There was a real sense of urgency since no one knew whether or not trains would continue to run. There were deep fears about another terrorist attack, perhaps against bridges connecting Manhattan with the mainland.

For the first time in my life, as a native New Yorker, I was made aware of the harsh fact that Manhattan really is an island and, as such, is very vulnerable to attack. The city I knew and loved for my entire life no longer felt safe and secure. Everything that was formerly taken for granted, such as the ease of travel to and from the city, was forever changed.

The train left the terminal and when we crossed the bridge connecting Manhattan with the Bronx, there was a universal sigh of relief.

It was interesting to me that, except for a few exceptions, no one was talking and there was an eerie silence in the train.

When I reached home, my wife assured me that our entire family was safe. We then watched television news about the tragedy and followed events as information poured in. One thing I could not tolerate and refused to watch was the constant replays of the attacks and the towers collapsing.

My office remained closed for two days as city officials advised people to remain at home until more was known. When I did return to the city and to my office, I was aware of the fact that everything felt different to me. I drove into the city and saw police and military forces at the bridges. Trucks were being stopped and searched as the news reported that there could be further attacks from the ground.

As I met with my patients that day and for long afterward, many sessions were taken up with personal feelings of fear, vulnerability and the wish to escape the city to some safe place elsewhere in the nation. As a therapist, a mental health practitioner, I knew that people were responding to trauma. But, on a personal level it annoyed me that I harbored some of the same fears. The enemy, the terrorists, had gotten to me. That is why, in defiance of my own fears and of the terrorists, my wife and I kept the tickets we had bought for a trip to France and did go.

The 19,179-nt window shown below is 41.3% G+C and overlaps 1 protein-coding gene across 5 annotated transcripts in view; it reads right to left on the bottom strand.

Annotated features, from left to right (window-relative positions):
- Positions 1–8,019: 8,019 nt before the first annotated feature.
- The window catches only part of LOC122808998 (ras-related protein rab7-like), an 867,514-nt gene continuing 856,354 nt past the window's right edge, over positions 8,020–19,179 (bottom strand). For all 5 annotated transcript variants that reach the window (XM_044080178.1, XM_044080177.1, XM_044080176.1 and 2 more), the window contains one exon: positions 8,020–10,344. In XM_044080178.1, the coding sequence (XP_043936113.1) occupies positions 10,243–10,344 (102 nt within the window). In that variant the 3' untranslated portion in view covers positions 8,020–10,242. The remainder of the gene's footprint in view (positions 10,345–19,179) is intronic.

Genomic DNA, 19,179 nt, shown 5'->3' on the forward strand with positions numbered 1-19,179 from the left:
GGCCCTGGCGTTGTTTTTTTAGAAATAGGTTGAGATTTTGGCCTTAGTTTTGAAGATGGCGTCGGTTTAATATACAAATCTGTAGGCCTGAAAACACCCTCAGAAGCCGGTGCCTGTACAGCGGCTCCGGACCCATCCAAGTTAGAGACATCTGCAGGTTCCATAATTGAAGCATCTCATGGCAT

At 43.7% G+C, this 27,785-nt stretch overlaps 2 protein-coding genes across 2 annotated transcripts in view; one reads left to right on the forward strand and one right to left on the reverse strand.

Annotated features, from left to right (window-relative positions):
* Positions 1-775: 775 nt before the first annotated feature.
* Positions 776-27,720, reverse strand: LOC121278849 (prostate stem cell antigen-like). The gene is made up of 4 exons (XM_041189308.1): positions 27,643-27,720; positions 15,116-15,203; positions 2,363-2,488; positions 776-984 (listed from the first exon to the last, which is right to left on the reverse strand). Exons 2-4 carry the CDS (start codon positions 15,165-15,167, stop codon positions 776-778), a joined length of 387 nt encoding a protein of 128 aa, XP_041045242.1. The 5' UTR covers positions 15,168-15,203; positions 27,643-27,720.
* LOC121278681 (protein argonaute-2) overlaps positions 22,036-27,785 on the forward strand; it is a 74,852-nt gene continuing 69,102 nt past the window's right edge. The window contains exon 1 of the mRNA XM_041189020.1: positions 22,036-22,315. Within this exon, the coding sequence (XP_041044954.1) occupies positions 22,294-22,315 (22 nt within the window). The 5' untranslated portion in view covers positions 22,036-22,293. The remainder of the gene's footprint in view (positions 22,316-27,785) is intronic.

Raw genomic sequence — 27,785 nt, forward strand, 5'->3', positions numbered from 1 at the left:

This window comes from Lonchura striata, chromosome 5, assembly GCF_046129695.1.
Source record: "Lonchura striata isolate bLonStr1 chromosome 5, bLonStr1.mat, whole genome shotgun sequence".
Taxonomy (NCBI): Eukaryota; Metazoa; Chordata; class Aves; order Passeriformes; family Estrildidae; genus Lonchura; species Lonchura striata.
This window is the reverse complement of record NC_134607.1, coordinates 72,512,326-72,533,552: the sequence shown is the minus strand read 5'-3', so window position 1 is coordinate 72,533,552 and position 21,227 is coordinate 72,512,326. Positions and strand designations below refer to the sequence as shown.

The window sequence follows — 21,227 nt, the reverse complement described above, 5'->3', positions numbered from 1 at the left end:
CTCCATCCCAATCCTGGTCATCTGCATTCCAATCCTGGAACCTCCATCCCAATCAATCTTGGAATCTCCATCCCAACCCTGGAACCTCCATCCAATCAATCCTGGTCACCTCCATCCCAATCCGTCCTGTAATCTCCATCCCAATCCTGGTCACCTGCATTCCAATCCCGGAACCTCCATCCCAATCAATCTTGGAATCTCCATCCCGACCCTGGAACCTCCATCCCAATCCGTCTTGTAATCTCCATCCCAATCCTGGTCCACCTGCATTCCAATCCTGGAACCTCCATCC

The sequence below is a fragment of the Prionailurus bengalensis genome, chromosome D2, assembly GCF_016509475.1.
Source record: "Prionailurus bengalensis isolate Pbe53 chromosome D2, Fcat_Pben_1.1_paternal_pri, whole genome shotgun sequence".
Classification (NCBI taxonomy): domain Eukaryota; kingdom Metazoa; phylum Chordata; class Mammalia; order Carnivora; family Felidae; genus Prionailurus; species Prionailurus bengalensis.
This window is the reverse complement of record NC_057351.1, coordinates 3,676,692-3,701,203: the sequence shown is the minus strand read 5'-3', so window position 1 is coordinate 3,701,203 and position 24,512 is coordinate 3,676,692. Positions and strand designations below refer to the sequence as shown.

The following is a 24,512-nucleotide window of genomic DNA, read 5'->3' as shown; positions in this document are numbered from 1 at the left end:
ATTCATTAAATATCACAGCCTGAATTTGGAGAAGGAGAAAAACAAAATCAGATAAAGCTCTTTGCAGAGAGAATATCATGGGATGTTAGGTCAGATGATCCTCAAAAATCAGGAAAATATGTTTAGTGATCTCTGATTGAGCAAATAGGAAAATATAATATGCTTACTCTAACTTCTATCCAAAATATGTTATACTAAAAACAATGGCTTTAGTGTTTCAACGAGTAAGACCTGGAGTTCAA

Several years later we moved to Colorado, where our children were living. I had many explanations, mostly to myself, for why we left New York but, despite all, I knew that there was a lingering fear underlying the decision to move.

Before I left the city, I had the opportunity to work with a number of people who were suffering from PTSD as a result of 9/11. Some of those individuals witnessed the attack from office windows near the twin towers. In one case I worked with someone who survived the attack by being helped out of the towers by a fireman before the collapse.

That day, 9/11, is etched in my memory forever. Even though I was not in or too near the towers, I had been to the wonderful roof top restaurant, Windows on the World. I learned that many of the personnel who had served us perished on that awful day.

More than anything, I continue to puzzle over the question: WHY? I know the facts and I understand the history, but it is still unsatisfying. I am left with the question, as are others: WHY?

What do you remember of 9/11 and what were your experiences? Your comments are welcome.

Allan Schwartz, LCSW, Ph.D.

Readers who live in the Boulder, Colorado metro area, or in Southwest Florida may contact Dr. Schwartz for face-to-face consultation. He is also available for psychotherapy through Skype video for those who are not in Florida or Colorado. He can be reached via email at for details.